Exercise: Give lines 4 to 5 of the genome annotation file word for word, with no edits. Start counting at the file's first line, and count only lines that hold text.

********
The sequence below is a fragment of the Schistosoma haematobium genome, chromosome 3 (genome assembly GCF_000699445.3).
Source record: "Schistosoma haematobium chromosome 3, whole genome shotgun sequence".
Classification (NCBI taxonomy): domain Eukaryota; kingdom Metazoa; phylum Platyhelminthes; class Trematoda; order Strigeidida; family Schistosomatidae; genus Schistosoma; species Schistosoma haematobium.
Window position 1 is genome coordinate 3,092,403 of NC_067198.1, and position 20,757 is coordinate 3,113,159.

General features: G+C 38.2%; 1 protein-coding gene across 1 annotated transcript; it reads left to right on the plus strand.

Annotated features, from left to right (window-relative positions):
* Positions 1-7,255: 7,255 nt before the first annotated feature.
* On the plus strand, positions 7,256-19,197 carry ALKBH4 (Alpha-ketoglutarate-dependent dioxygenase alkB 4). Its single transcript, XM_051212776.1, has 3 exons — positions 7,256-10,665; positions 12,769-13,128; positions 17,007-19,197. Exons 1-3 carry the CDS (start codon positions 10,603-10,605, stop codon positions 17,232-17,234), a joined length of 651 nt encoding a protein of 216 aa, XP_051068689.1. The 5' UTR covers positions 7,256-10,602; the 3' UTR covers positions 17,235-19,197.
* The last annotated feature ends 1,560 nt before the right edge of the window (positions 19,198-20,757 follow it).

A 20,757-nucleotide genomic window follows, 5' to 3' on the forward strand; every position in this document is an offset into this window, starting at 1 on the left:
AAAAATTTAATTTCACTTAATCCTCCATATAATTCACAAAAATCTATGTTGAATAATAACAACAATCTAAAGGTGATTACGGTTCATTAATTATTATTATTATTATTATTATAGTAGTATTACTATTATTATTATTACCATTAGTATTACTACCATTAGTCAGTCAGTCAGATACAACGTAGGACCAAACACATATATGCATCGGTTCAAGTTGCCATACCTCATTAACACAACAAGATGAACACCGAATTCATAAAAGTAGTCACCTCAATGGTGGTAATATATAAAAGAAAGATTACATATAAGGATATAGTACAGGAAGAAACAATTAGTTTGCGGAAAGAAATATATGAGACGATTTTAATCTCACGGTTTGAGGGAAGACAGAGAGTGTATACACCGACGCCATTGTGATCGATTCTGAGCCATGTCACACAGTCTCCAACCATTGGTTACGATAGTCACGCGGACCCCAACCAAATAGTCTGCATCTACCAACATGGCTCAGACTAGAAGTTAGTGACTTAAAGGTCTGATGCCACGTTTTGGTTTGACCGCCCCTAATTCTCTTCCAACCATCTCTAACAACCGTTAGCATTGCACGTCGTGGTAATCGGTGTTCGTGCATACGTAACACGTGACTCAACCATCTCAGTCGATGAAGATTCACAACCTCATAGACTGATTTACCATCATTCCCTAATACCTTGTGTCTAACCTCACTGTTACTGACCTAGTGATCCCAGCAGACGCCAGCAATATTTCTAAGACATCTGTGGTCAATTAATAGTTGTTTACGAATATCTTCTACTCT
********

Window position 1 is genome coordinate 3,092,403 of NC_067198.1, and position 20,757 is coordinate 3,113,159.

General features: G+C 38.2%; 1 protein-coding gene across 1 annotated transcript; it reads left to right on the plus strand.